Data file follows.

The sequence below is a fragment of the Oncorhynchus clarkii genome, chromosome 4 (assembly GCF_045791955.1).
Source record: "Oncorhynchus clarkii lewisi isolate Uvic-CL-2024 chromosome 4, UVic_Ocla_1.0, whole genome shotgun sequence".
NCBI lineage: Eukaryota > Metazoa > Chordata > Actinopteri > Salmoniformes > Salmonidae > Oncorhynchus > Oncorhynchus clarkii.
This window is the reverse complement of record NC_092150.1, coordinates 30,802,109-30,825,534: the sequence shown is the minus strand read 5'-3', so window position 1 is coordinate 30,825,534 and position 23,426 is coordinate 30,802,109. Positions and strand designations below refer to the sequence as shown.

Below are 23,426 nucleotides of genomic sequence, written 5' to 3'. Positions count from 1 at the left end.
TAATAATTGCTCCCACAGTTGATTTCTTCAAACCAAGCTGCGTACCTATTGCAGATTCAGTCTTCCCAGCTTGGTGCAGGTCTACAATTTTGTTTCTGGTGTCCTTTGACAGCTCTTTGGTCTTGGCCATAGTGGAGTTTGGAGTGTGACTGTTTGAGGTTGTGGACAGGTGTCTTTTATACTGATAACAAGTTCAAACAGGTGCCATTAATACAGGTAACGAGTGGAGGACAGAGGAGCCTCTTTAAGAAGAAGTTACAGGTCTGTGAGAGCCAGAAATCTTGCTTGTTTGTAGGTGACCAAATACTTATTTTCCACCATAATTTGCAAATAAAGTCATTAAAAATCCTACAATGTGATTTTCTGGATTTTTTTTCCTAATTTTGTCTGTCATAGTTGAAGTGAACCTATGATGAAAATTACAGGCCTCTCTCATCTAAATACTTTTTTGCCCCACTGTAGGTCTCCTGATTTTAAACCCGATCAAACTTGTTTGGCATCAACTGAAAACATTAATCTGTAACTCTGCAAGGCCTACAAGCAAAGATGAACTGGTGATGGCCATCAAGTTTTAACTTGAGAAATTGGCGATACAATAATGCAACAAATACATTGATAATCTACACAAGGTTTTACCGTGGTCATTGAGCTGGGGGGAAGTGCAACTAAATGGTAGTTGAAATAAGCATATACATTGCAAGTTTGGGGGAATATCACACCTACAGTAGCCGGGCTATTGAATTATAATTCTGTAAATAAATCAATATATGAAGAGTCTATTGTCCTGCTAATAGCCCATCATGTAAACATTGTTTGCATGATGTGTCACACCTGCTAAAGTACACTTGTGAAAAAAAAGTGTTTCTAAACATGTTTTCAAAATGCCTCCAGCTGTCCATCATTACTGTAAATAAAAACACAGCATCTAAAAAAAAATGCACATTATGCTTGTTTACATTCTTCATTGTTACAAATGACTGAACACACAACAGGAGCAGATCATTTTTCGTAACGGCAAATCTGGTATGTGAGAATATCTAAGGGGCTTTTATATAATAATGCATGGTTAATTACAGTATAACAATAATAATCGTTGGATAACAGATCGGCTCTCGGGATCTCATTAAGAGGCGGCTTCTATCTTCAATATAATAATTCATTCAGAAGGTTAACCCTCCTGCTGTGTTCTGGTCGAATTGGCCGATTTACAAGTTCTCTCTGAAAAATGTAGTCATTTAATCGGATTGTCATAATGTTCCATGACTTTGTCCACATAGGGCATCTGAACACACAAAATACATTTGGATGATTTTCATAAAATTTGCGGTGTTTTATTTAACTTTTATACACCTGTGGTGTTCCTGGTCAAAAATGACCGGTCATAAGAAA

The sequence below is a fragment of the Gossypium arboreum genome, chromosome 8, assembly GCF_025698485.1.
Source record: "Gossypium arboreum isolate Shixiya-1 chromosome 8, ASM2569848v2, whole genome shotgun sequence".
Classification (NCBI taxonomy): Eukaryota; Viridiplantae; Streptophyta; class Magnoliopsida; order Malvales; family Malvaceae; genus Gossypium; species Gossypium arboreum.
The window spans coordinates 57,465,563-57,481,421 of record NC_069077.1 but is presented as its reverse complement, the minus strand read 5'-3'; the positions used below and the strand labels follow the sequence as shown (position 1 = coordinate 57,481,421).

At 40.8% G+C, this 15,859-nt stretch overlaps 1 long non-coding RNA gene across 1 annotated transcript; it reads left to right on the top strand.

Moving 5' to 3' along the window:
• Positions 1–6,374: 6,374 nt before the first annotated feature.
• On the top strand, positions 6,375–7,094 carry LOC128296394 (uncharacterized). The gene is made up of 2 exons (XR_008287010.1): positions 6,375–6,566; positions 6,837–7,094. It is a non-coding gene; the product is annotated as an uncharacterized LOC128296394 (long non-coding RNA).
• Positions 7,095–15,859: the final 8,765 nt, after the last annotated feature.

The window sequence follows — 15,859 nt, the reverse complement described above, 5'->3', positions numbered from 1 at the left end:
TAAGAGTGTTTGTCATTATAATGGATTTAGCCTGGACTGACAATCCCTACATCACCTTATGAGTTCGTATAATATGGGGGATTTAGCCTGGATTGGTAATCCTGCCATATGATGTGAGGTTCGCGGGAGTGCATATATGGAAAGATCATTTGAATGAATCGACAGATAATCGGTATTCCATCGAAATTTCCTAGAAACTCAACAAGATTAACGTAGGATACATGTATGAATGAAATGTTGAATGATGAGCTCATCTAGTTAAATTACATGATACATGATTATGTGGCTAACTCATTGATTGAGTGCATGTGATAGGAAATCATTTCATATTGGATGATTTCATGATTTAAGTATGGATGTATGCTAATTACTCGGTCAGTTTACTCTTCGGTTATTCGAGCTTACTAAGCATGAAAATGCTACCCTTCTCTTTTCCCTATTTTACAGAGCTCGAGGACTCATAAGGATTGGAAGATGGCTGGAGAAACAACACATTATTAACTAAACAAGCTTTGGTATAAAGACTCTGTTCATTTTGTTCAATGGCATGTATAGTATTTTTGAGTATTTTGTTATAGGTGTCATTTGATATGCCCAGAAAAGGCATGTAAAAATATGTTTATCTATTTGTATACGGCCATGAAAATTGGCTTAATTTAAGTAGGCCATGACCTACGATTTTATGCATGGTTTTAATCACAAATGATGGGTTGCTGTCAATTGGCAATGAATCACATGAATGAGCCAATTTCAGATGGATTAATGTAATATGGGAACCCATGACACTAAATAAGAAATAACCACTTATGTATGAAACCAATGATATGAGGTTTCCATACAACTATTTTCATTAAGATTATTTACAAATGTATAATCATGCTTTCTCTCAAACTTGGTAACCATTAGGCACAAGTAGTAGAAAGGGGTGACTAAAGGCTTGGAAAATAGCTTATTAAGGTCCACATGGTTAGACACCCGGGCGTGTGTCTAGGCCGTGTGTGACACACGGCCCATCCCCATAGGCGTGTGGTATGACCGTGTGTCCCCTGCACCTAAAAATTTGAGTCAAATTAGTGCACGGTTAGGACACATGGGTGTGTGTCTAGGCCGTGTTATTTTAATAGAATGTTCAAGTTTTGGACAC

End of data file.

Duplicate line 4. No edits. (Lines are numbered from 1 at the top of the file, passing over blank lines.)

This window is the reverse complement of record NC_092150.1, coordinates 30,802,109-30,825,534: the sequence shown is the minus strand read 5'-3', so window position 1 is coordinate 30,825,534 and position 23,426 is coordinate 30,802,109. Positions and strand designations below refer to the sequence as shown.